In all this, I had no idea that years into the future I would be where I was in that place – struggling with the decision and desire to live with a woman. But God knew. He knew I would make sinful choices; he knew I would grieve my parents; and he knew how he would provide a way out. And so that day when I hung up the phone with the woman I wanted to live with – I can’t explain what happened – I walked forward in my apartment and then I just stopped. It didn’t feel like anything miraculous at the time – but I felt a gentle heaviness like a shadow or blanket over my shoulders, and I found myself on my knees.
I prayed these words: “Dear Jesus, you know that I love you, but I don’t know what to do. But, Lord, I ask that your will be done. Let your will be done in my life.” Honestly, in that prayer I still I hoped that his will was my will – the will to live with this woman, but it wasn’t. The relationship came to a sudden end, and I was crushed. I knew God orchestrated it, but I was angry. I was angry at this woman, and I was angry at God because I determined that obedience to him meant living a life devoid of love and passion. God had to show me otherwise.
One day, as I was driving on an unfamiliar street, distracted, smoking and listening to Alanis Morissette, I didn’t see the stoplight mounted on the side of the road, so I went through it and a pick-up truck slammed into me. My car was totaled, but I was fine, physically. I remember sitting in that car, with the airbag in my face, a crooked cigarette (which had just been abruptly extinguished) hanging out of my mouth, dust and smoke swirling into my eyes, and Alanis relentlessly singing in the background. It was comical, but at the time I wasn’t laughing. I remember immediately thinking as I sat there, “When will you relent, Oh Lord?” I remember wishing God would have taken my life in that accident.
Amazingly, I crashed right in front of an apartment where I had prayed a few months previously with a small group of Christians and confessed my struggle with homosexuality. The girls with whom I had prayed came out of the house, and I remember getting out of my car and seeing them run into the street to meet me. I couldn’t believe they were there. I remember one of the girls held me in her arms – and I held on to her. As I held her, I thought, “Oh no, she probably knows about my issue. I don’t want to give her the wrong impression.” So I pulled my arm away from hers.
Without hesitating, she drew my arm right back around her, and she kept holding me. It was as if God were holding me through her and saying, “I have not come to deprive you of love, but to give it to you – in my way.” Those girls were God’s messengers sent to me that day. When I think of that crash, I don’t see it as God’s wrath but as God’s great mercy to me. It was through that crash and subsequent financial difficulty that God taught me what I needed to know to be able to do his will.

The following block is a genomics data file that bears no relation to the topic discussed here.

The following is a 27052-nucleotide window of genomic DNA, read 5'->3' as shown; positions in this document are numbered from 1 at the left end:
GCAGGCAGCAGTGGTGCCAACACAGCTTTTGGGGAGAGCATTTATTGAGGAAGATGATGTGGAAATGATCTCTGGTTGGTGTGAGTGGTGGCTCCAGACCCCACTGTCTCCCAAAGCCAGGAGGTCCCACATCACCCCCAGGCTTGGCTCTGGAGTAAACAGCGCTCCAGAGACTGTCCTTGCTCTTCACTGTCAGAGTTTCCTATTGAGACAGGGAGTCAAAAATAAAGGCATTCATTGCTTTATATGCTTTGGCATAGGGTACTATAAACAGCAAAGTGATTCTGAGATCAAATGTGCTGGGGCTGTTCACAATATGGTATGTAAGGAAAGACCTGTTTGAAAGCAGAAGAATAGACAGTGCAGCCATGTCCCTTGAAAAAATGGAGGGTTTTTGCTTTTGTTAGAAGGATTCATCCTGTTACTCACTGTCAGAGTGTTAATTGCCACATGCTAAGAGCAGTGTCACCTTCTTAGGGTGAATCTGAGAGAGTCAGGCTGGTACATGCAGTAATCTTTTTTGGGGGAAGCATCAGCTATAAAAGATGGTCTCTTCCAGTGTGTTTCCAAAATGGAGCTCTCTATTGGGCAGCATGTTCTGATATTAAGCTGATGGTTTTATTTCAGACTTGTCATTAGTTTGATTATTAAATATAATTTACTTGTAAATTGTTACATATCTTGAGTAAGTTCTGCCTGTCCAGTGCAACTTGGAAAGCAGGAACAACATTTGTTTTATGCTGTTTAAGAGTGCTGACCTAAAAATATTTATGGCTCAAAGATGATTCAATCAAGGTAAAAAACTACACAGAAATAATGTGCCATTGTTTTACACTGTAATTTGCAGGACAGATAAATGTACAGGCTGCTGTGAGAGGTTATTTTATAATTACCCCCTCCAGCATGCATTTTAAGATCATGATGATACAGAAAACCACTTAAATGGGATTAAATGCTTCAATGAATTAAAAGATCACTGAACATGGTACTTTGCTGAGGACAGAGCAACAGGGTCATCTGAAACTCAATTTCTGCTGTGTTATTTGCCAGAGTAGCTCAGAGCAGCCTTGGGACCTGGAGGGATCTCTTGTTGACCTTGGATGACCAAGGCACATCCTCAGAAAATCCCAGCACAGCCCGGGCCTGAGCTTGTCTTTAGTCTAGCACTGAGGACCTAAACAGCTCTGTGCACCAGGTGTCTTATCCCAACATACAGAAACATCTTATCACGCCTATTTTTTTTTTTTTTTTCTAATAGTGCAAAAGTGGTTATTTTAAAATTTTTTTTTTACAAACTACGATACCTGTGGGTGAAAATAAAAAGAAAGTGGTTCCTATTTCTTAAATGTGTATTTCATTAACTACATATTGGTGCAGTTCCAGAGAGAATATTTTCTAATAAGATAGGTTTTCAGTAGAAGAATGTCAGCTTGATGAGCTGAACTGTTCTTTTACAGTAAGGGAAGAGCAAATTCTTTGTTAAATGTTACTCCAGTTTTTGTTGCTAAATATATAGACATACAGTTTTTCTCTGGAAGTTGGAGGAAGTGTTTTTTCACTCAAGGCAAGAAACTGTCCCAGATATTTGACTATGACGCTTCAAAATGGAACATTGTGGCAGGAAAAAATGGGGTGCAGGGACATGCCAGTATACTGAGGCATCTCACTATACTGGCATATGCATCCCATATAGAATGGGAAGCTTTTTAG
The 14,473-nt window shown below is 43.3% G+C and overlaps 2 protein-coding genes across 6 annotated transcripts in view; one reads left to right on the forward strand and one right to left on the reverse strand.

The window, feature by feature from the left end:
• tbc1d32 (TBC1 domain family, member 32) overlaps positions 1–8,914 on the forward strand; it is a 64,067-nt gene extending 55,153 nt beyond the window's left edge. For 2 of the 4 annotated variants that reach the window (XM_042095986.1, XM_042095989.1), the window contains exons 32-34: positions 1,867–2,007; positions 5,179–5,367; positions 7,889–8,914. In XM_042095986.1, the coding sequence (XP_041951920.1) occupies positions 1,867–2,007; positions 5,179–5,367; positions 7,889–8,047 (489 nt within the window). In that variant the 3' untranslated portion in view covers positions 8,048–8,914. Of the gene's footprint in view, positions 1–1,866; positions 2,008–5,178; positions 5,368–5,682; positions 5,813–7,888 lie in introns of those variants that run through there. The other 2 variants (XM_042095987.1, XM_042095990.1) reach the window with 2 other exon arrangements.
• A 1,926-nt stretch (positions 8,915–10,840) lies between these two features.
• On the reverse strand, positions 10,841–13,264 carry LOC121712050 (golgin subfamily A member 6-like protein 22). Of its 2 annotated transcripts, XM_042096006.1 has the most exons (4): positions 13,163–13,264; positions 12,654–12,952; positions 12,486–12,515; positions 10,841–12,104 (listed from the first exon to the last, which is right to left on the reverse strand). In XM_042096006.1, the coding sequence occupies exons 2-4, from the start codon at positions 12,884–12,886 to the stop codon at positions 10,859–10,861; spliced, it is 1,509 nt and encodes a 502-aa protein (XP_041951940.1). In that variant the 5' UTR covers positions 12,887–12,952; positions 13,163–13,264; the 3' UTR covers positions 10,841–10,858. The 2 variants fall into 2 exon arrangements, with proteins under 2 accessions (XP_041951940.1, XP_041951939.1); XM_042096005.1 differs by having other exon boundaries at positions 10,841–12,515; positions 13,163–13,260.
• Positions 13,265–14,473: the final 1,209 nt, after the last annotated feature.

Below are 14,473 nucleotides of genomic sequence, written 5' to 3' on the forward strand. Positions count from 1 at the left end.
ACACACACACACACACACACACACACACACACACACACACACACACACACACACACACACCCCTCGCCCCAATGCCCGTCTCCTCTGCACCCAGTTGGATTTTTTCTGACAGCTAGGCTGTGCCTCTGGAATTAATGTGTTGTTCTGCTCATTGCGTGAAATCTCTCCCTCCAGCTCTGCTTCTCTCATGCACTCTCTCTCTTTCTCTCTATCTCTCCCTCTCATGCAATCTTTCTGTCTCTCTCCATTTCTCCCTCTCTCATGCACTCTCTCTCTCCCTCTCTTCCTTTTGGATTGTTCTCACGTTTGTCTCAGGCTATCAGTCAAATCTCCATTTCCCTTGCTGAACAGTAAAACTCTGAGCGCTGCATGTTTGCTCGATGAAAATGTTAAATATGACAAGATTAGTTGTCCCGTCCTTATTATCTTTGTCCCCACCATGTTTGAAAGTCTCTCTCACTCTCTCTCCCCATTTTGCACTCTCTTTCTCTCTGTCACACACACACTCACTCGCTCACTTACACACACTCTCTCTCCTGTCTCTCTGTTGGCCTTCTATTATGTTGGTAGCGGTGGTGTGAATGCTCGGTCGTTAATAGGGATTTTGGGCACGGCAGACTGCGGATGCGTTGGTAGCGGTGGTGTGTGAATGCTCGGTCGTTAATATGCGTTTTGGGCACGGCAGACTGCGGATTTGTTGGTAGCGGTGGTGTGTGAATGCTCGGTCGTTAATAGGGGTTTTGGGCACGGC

The first thing he taught me was that there was no way I could do his will if I did not trust him. I had believed in God all of my life. Before and during my struggle, I never lost my faith in God’s existence or Christ’s love for the world or of his justice. But what I struggled with was trusting God to provide for me. When temptations came and hardships, it was always there that I faltered. I did not trust God to provide for me – to rescue me – to defend me in crises and to give me what I needed, so I got it on my own. I took care of myself.
It was during this time of brokenness – during and after the car accident– when I could not take care of myself that I had to recklessly let God take care of me. And in so doing, he took care of the greatest longing of my heart: He told me: “My dear little girl who wept at my crucifixion and who was willing at the age of seven to give her life to me – my dear child –you can trust me to provide for you. I am your Father.”
It has been many years since that time. There have been times of great loneliness and longing – of going without and making sacrifices. Yet, it has also been a time, which has been overflowing with God’s love and promises and so many answered prayers! God has changed more than my sexuality; he has changed my mind, my disposition, and he has healed my heart.
It was Christ’s intense and demonstrative love for me that led me to obedience, and it was my obedience to Christ that led me to sexual healing and wholeness. My worst fear of never again experiencing an intimate and passionate relationship was not realized. An amazing thing happened: I discovered that Jesus was the best source of love I had ever known.
And God’s love is generous. He has given me friends, community, passion and purpose for my life. He continues to bring reconciliation with my parents and a renewed closeness in my family. After many years of praying, God has a given me a Christian husband whose love for me amazingly mirrors Christ’s love. If that weren’t enough, at the age of 41, I gave birth to a precious little girl.
God gave me a verse that helped me persevere in hope and helped me overcome temptation and sin throughout these years. Its Hebrews 11:6: “And without faith it is impossible to please God, because anyone who comes to him must believe that he exists and that he rewards those who earnestly seek him.”
God rewards our faith, so never stop believing and praying – for yourselves and for your loved ones.